Thirteen-year-old Ava Barash watched a news segment on a nonprofit organization with her mom back in February and was so moved, she decided she’d save up some money and even donate her bat mitzvah gifts to the group’s cause. Barash is an aspiring fashion designer, and the org in question, the Humans of Fashion Foundation, aims to create a safe space for workers in the fashion industry to address workplace misconduct, like sexual harassment, abuse, and assault. It also provides pro-bono and subsidized counseling and legal work for victims.
Two Women Plan to Shake Up the Fashion Industry
This particular cause spoke to Barash, she says, because she’s a designer herself — her bat mitzvah, held in March, was actually a fashion show featuring real teen models, makeup artists, and a front row. As someone who stays informed on current events and who eventually wants to work in the fashion industry, she felt compelled to help out.
“My mom and I have talked about #MeToo — she tells me what it’s about and what’s happening with people who are in bad situations with positions in their work,” Barash says over breakfast in Manhattan with HOF’s founders. “I feel sad that people have to go through things like this. But I’m also happy that people are speaking up and making themselves heard to create awareness so things like this don’t happen as often anymore.”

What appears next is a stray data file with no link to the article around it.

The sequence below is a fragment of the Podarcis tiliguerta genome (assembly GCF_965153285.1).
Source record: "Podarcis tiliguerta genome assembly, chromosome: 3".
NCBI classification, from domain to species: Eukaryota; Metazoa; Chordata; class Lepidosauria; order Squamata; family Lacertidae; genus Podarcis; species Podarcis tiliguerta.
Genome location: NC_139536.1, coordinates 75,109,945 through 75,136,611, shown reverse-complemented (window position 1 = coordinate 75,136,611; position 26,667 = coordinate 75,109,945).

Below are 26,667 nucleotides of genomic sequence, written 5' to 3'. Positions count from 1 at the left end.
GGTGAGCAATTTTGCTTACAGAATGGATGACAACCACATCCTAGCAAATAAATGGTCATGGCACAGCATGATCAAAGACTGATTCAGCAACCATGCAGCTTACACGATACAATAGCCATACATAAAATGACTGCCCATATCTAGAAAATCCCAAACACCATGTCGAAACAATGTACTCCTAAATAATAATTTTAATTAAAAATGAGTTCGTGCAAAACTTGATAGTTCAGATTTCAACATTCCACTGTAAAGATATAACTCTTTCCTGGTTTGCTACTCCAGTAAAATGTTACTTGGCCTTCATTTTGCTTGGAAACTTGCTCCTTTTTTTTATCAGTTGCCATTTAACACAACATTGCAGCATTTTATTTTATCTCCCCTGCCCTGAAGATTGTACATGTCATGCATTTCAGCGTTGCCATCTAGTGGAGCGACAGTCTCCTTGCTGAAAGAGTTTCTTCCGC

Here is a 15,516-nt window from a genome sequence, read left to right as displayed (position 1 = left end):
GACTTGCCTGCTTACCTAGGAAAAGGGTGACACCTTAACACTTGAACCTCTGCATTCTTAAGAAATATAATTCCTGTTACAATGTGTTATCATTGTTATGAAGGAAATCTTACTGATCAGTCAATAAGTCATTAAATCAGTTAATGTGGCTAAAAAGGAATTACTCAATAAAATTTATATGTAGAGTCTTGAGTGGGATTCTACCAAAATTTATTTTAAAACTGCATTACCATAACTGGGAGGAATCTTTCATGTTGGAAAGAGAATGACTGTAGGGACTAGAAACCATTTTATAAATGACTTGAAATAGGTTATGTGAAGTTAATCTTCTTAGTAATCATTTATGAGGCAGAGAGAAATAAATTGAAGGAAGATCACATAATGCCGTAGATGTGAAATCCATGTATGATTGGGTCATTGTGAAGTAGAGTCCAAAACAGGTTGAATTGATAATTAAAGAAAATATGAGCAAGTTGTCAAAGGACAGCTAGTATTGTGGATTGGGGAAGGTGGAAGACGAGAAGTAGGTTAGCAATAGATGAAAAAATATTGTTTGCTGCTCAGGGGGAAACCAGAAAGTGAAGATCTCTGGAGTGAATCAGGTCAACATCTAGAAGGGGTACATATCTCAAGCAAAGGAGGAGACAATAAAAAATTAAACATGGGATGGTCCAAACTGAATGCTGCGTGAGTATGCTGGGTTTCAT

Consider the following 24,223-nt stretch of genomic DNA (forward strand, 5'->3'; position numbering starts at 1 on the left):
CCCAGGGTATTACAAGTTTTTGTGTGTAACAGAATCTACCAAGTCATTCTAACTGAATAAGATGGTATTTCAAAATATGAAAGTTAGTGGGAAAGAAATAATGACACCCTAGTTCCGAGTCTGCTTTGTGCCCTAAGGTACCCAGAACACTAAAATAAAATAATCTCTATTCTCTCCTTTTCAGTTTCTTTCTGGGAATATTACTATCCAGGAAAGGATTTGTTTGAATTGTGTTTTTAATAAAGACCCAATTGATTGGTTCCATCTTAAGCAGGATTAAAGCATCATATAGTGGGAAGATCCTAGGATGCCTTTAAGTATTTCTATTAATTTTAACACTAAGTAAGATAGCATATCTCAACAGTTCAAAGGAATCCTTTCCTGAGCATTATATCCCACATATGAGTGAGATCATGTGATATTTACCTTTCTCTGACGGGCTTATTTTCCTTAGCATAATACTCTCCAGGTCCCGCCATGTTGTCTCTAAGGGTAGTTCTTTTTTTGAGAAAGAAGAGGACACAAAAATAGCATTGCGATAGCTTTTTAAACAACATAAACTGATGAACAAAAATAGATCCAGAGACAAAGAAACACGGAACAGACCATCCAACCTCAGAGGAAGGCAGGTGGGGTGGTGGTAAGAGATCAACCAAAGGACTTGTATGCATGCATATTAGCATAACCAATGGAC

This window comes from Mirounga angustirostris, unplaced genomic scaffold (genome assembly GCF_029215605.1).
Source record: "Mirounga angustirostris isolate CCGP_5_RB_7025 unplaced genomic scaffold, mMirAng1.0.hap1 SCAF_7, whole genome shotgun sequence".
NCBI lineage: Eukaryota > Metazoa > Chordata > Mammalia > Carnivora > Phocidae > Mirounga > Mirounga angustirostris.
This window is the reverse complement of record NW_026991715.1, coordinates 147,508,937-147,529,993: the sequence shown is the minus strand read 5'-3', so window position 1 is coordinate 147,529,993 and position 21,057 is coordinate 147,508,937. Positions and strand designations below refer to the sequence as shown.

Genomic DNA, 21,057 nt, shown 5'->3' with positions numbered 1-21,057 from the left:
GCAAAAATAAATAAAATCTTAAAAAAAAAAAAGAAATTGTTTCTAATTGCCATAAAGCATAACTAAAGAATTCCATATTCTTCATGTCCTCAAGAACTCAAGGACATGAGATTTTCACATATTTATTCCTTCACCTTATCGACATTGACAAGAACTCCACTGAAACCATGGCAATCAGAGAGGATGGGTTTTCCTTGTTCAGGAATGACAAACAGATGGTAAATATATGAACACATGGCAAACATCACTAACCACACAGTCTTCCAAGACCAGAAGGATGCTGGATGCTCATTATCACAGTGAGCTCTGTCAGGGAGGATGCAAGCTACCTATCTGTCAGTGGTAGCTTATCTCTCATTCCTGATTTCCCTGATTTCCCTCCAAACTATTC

In order to donate, she e-mailed the foundation, got their address, and sent a check for $500. “I sent them a letter, and some things from my fashion show too,” she says, handing over the line-sheet from her show, which described 15 looks and had the foundation’s website written on the back. “I was hoping by having that on the pamphlet that my friends and family would donate also, because this is just very important to me and to a lot of other people.”
The organization’s co-founders, Antoniette Costa and Kristina Romanova, got emotional when they saw Barash’s note. “I teared up, because it was hand-written!” Costa says. “Had it been $5 or $10, it wouldn’t have mattered — to us, she was one of our first donors, so it meant a lot.”
For Romanova, the letter was inspiring for another reason. It arrived the same day Karl Lagerfeld made disparaging comments that appeared to diminish and belittle fashion’s role in the #MeToo Movement. “[Ava’s letter] was a beam of light,” Romanova says. “That day, we read the Karl story and then got Ava’s letter. To me, it was a sign that we still have hope in our society with these amazing young people, this younger generation.”
For her part, if she becomes a big-name fashion designer, Barash plans to use her platform for good. “I want to be very positive so that other people are very positive,” she says. “I would want to make sure everybody’s nice to each other any way that I could.”
Follow Rachel on Twitter and Instagram.
Source: Read Full Article